As the convergence of digital devices accelerates, the boundaries between private and professional worlds are blurring. People access networks for various reasons—including work, entertainment, education and collaboration—and often for many of these reasons simultaneously.
This time-slicing of life into fine-grained bursts of communication has benefited both employers and employees. Take the BlackBerry, for example. Although it drives my wife crazy when I check e-mail at dinner or the movies, doing so enables me to head off problems before they erupt into time-consuming crises.
In return, mobile devices allow workers to be productive while traveling. Instant messaging lets them keep in touch with family and friends without disrupting the flow of business. VPN and VOIP technologies virtualize the office, making it easier to schedule flextime and shift some work to home offices.
Each of these events—logging in to e-mail, answering a cell call, posting an item to a blog, saving a file on the office server via a VPN connection from home—leaves a trail of information that is potentially valuable not just to you but also to your company, its partners and its customers. Currently, managing these identity trails is a difficult, often- ignored task.
Microsoft Research sociologist Marc Smith sees gold in these hills for the enterprise. "Paying attention to social history has value," Smith said, in a conversation at the OReilly Emerging Technology Conference in San Diego two weeks ago. "The trick is getting people to recognize the value of sharing information."
Luckily, the advent of these devices is creating an opportunity to aggregate identity information and share it. These multipurpose devices—phone, camera, e-mail client, instant messaging, multimedia player, TV remote controller—are what Smith dubs "the new mouse." Just as a mouse leaves behind clicks that can be used to track a users Web travels, so these devices collect metadata that can give a more detailed picture of what users do. Aggregating this information can build identities far more vivid—and valuable—than previously possible.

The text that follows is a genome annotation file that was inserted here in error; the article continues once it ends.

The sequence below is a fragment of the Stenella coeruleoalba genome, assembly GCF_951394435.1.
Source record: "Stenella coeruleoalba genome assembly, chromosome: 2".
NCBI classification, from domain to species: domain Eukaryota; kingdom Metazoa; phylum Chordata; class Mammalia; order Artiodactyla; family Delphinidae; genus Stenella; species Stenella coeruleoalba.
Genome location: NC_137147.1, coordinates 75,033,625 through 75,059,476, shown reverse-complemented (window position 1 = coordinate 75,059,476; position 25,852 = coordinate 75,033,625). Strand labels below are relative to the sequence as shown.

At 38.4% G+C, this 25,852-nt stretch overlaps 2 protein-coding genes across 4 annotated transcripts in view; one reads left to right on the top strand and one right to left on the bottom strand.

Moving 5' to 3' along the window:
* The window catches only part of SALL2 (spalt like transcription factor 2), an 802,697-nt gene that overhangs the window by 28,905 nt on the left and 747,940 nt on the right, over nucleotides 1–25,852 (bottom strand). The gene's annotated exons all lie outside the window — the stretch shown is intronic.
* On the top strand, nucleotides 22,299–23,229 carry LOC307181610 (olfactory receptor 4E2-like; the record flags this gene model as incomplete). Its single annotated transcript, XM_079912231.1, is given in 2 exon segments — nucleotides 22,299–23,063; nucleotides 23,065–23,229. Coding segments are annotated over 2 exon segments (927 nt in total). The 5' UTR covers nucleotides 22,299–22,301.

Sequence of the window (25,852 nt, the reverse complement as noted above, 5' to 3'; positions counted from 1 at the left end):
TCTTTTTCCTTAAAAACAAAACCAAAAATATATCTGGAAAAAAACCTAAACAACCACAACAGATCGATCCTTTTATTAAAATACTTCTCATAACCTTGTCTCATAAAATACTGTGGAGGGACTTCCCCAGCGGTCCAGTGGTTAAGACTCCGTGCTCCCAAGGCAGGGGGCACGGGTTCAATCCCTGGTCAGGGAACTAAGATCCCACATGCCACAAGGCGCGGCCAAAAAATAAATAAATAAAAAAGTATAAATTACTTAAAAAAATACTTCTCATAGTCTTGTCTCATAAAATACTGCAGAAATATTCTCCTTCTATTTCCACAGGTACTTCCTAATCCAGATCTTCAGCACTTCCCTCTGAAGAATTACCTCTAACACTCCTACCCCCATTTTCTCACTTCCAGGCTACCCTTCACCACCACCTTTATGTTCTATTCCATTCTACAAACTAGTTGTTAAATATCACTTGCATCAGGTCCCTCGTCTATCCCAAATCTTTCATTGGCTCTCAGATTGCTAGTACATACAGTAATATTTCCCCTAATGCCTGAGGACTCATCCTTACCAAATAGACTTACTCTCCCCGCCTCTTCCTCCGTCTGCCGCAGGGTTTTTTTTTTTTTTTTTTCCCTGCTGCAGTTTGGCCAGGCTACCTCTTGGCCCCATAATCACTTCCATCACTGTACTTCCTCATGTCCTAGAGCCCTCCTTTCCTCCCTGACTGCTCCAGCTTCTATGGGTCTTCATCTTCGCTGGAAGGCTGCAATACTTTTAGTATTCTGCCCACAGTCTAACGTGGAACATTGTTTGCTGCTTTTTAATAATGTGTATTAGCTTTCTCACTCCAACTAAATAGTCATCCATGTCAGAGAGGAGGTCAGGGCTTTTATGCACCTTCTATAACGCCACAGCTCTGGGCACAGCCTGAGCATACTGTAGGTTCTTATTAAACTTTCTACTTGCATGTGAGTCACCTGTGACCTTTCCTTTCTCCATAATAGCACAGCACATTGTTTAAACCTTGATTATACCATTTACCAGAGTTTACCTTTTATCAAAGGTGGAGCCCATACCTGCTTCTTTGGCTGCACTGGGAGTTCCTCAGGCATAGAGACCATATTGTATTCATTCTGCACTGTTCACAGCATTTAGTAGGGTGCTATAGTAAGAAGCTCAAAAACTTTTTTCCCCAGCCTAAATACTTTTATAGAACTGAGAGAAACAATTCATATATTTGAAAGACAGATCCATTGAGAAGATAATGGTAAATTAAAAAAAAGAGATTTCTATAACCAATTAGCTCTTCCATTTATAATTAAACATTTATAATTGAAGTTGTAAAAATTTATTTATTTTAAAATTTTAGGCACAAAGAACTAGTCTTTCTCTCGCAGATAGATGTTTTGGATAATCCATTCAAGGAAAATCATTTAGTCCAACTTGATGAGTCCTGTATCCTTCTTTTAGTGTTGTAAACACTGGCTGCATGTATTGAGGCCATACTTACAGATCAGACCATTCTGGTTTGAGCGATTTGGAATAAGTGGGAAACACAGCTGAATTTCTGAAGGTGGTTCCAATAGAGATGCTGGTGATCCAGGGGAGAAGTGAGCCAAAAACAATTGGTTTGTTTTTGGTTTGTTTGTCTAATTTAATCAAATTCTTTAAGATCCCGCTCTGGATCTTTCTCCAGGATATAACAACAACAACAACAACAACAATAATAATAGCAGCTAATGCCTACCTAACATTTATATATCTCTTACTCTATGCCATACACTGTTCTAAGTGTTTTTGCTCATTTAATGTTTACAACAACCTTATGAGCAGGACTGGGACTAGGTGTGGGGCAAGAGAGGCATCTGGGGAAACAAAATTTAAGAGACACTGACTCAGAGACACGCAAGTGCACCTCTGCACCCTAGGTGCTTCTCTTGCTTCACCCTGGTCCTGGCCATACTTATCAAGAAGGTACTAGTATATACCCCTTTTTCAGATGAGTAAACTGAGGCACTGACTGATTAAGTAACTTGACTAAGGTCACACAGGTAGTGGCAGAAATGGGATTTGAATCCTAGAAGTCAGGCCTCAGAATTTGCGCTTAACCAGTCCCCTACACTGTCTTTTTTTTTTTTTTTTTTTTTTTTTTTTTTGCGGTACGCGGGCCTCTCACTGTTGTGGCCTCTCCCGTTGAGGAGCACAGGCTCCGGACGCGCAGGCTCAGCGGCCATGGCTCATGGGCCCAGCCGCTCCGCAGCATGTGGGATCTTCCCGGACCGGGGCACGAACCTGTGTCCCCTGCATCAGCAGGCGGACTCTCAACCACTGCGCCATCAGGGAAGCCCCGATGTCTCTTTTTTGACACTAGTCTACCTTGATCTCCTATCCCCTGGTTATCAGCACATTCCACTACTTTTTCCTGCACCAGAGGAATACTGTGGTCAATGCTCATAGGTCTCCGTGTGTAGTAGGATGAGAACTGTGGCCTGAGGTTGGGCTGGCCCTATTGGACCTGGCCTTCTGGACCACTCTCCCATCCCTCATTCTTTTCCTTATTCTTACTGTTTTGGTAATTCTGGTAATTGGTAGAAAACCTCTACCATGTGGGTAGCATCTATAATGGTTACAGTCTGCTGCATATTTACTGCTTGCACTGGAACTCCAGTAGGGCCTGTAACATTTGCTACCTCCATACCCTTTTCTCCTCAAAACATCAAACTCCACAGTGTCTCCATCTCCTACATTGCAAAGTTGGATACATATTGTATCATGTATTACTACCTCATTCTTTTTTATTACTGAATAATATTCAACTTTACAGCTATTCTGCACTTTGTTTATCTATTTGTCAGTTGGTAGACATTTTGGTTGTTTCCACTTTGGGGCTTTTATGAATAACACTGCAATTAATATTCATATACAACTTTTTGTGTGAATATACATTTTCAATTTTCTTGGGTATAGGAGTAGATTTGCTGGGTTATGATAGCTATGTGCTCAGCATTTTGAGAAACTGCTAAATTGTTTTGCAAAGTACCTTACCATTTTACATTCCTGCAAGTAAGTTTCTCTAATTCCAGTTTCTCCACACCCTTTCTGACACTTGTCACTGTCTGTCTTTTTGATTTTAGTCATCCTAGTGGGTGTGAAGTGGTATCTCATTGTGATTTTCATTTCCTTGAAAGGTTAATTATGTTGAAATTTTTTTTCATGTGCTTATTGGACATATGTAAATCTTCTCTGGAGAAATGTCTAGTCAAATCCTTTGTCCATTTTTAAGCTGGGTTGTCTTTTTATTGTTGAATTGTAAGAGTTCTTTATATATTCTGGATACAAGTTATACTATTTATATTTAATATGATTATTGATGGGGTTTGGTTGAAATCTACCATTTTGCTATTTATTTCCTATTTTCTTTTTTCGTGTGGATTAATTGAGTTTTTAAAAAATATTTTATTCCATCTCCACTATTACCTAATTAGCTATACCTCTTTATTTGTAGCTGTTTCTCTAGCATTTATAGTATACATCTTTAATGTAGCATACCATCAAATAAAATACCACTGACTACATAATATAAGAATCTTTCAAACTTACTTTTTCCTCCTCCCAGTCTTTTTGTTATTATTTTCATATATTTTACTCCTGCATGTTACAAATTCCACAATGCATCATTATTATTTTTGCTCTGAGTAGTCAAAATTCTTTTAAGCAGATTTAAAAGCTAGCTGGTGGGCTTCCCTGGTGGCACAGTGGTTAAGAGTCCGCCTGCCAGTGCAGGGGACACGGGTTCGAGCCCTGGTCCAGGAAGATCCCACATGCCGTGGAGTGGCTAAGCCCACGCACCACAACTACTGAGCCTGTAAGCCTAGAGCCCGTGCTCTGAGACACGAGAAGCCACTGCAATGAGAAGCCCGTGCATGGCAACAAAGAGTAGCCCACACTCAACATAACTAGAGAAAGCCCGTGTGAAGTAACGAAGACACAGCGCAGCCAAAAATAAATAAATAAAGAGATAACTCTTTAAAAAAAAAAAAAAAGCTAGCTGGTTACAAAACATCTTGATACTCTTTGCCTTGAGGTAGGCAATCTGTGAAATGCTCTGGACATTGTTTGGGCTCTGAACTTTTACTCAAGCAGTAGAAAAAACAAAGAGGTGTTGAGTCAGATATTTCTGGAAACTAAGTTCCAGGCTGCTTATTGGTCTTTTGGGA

Microsofts Aura research project uses a cell phone equipped with a bar-code reader to capture and annotate user interactions with the physical world. These events produce what Smith calls "the inscription revolution: the ability for things youre doing to leave metadata behind." When you flip through a print magazine, the pages you read are not recorded. But in the world of Google, blogs, e-mail and IM, identity is the collection of places you go, and what you write is the evidence you leave behind.
This metadata can deliver a payoff to the enterprise by contributing to a knowledge base of best practices, identities of experts and security modeling data.
Collecting the information can also provide an incentive for contributing, rather than hoarding, data. Its the same idea as "enterprise whuffie," or enhanced corporate reputation, that I wrote about in this space recently.
Identifying domain expertise can improve data mining results: Once youve determined who the experts are, you can weight searches by prioritizing the threads in which those people appear. For example, Smiths Netscan research project mines Usenet discussion posting patterns and creates a graphical representation of the behavior types that emerge, showing that flame-war threads produce large volume and occasional innovation; people who provide answers to questions, meanwhile, generate smaller threads with better signal-to-noise ratios.
When and if Aura services become available on ubiquitous devices, they will inevitably raise the kinds of questions HailStorm and Passport elicited. How do you share information selectively across firewalls or laterally between corporate counterparts with two degrees of separation? How do you protect the privacy of employees?
If you think this vision is just science fiction, like that scene in "Minority Report" where Tom Cruises character runs a gauntlet of personalized holographic ads, think again. Its coming soon to a theater and a store and a refrigerator near you. Its the new mouse—the mouse that will roar.
Contributing Editor Steve Gillmor is editor of eWEEK.coms Messaging and Collaboration Center. He can be reached at firstname.lastname@example.org.